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HomeIn focus BTWContributorsA True Friend of the Little Souls

A True Friend of the Little Souls

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She understands their little worlds, and their challenges, anxieties, hopes, fears and dreams therein. Meet Aleksandra Jelonek-Turk, a psychologist consultant specializing in assessments who takes a clinical and compassionate peek into the minds and hearts of little children and adolescents who are differently abled to assess and understand them better.

Where were you born and raised?

I was born and raised in Poland. I arrived in Bahrain in the ‘90s, met my husband here, and lived in Bahrain ever since.

Tell us briefly about your educational qualification and professional background.

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Originally, I trained to be a music teacher. During this study I was introduced to Psychology, and this is when my interest in this area started. I only had a chance to continue study in this subject from 2004. Consequently, I obtained BSc in Psychology in 2009, Postgraduate Certificate in Education in 2010 and MSc in Psychology in 2011. In the mean time, I also obtained qualifications in psychometric  assessment and access arrangement in the UK. Two years ago, I started a PsyD programme in clinical psychology. I hope to complete it in the next two years.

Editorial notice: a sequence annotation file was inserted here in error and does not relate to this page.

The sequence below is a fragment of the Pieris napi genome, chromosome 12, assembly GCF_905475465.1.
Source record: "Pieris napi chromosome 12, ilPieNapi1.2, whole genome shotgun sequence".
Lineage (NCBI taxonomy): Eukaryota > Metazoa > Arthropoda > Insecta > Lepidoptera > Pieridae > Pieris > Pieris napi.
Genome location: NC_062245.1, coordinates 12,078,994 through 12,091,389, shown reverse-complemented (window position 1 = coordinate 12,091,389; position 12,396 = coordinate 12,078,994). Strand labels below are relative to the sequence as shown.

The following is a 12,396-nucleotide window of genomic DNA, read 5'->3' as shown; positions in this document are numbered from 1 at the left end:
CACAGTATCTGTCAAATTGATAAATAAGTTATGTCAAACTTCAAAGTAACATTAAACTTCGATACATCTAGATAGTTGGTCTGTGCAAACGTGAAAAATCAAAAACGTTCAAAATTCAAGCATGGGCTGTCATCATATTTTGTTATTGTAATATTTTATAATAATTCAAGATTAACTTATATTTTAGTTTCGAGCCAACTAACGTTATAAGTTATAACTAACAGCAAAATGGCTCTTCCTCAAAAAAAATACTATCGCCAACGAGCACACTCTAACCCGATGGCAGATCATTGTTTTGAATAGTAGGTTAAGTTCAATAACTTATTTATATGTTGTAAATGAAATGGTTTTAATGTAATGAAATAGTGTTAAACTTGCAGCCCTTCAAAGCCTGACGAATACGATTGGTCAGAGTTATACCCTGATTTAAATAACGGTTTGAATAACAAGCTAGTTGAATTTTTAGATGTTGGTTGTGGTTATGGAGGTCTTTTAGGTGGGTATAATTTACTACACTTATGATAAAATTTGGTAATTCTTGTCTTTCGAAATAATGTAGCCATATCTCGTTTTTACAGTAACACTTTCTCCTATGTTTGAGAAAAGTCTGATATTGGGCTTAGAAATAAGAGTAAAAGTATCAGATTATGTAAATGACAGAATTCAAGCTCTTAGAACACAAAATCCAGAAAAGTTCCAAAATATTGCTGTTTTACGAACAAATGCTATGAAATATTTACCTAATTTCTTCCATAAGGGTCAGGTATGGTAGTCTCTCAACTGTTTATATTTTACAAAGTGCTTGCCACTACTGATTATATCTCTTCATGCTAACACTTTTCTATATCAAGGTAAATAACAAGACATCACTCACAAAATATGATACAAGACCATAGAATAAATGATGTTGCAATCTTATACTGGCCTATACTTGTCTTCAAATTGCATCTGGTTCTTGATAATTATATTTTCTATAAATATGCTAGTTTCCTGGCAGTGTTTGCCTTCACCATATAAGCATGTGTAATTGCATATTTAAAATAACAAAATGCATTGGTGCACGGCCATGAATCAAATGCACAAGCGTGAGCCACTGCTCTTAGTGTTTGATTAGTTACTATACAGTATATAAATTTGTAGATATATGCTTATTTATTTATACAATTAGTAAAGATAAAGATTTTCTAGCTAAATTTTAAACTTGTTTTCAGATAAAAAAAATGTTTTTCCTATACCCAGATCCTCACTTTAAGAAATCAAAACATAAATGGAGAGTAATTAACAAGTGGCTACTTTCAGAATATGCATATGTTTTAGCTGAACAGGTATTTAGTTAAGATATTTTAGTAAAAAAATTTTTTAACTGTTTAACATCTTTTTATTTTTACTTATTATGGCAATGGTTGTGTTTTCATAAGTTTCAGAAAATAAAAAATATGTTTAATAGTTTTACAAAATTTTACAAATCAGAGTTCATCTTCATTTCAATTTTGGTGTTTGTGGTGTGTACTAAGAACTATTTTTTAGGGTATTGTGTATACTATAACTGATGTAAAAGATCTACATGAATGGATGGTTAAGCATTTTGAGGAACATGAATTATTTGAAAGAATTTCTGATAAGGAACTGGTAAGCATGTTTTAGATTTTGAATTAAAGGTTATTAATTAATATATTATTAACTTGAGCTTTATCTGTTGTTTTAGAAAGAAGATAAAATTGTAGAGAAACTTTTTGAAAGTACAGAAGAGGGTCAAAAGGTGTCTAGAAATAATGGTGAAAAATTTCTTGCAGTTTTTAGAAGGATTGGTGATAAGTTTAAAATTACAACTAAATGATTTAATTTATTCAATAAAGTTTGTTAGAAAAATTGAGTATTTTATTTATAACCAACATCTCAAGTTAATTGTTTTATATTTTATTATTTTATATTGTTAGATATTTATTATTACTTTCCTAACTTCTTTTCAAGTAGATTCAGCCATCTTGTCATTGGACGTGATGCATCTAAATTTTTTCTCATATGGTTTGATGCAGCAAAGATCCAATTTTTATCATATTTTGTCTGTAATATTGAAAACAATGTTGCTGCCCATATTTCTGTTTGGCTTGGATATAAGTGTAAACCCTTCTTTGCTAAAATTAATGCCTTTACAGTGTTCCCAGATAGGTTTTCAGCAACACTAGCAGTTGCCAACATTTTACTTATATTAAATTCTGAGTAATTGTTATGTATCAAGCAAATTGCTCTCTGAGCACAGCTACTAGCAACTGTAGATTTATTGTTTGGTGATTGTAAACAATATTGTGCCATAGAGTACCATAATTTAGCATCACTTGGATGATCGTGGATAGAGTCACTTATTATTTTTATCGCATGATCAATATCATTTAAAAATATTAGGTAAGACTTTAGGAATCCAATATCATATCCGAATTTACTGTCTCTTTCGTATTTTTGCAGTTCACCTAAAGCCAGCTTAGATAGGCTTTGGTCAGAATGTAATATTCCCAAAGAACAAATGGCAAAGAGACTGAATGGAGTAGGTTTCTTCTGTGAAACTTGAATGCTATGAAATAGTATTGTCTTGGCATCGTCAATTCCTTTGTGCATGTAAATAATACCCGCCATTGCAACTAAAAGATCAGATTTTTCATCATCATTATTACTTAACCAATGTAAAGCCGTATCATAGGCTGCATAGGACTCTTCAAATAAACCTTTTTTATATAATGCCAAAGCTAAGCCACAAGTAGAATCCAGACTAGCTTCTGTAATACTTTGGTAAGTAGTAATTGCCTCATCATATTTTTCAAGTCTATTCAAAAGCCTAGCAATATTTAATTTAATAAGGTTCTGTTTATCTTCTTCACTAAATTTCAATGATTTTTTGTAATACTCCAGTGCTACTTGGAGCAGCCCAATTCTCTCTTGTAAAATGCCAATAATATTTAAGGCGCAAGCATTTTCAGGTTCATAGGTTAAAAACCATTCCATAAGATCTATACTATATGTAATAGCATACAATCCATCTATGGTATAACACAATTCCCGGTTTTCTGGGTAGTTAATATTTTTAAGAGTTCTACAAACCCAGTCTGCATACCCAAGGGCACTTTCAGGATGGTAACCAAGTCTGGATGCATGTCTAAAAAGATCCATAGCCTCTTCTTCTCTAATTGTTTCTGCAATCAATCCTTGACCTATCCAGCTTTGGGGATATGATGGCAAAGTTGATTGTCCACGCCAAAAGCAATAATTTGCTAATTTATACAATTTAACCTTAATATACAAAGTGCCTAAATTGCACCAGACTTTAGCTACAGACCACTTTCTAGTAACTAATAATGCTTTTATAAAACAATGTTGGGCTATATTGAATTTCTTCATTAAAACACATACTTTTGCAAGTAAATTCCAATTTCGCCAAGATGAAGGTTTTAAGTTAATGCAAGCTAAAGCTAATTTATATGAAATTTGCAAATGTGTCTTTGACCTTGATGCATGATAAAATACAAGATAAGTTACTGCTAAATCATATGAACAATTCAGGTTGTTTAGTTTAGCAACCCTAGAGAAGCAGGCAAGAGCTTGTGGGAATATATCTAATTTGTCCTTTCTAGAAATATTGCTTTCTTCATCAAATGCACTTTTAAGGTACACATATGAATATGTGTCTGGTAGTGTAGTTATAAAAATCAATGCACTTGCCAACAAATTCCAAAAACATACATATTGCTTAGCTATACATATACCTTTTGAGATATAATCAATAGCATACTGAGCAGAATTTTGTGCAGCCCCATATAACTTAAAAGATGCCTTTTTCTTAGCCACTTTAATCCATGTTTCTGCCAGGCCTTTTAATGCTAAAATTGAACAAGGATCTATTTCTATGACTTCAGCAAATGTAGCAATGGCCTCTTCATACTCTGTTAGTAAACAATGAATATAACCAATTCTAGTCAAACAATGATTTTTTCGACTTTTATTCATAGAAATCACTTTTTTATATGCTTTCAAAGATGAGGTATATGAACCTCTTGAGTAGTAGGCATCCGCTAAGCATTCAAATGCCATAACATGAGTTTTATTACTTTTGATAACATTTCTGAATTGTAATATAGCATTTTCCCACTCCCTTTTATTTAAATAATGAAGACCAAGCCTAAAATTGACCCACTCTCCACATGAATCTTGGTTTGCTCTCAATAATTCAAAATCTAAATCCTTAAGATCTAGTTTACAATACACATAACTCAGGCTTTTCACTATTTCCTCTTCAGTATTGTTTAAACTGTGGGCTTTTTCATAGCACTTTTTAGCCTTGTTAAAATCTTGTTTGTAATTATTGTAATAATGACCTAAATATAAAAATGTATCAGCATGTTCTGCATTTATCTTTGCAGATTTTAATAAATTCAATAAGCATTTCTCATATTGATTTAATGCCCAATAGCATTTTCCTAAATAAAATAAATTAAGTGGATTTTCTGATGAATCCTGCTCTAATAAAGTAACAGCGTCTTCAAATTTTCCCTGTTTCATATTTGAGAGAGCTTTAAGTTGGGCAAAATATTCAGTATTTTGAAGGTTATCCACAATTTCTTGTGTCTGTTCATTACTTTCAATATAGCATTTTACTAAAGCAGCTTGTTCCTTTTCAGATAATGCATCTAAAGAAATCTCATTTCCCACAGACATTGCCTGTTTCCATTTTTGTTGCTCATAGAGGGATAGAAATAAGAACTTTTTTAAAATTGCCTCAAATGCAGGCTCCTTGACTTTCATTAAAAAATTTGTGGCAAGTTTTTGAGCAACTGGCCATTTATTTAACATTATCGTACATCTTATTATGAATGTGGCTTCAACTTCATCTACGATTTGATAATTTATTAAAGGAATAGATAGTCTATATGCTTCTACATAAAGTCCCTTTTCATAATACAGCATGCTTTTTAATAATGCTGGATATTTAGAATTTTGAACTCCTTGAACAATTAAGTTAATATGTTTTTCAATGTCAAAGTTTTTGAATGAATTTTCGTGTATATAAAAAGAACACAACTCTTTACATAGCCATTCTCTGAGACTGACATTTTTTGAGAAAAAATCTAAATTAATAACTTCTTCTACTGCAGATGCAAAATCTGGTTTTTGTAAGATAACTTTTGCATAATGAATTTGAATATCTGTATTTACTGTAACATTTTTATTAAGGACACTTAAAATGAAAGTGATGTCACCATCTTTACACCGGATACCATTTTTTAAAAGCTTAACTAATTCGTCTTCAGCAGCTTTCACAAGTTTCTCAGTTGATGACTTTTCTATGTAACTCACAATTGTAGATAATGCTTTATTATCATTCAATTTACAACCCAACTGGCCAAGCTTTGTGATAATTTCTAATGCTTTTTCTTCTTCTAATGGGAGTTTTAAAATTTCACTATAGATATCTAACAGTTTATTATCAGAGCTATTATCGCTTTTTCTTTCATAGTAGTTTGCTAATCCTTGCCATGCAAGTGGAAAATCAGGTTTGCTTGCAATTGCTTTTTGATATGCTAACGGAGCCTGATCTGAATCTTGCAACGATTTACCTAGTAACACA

When and how did you start up your enterprise-Affinity Consultancy?

I started Affinity Consultancy in 2011 to provide assessment services within  the education sector. These services add to medical and other specialist expertise to provide psychological profile in order to adequately diagnose children and adolescents with difficulties. With this in mind I work closely with medical doctors, therapists and educators in order to improve children’s functioning in educational and social context.

Tell us in brief about the various services offered by  Affinity Consultancies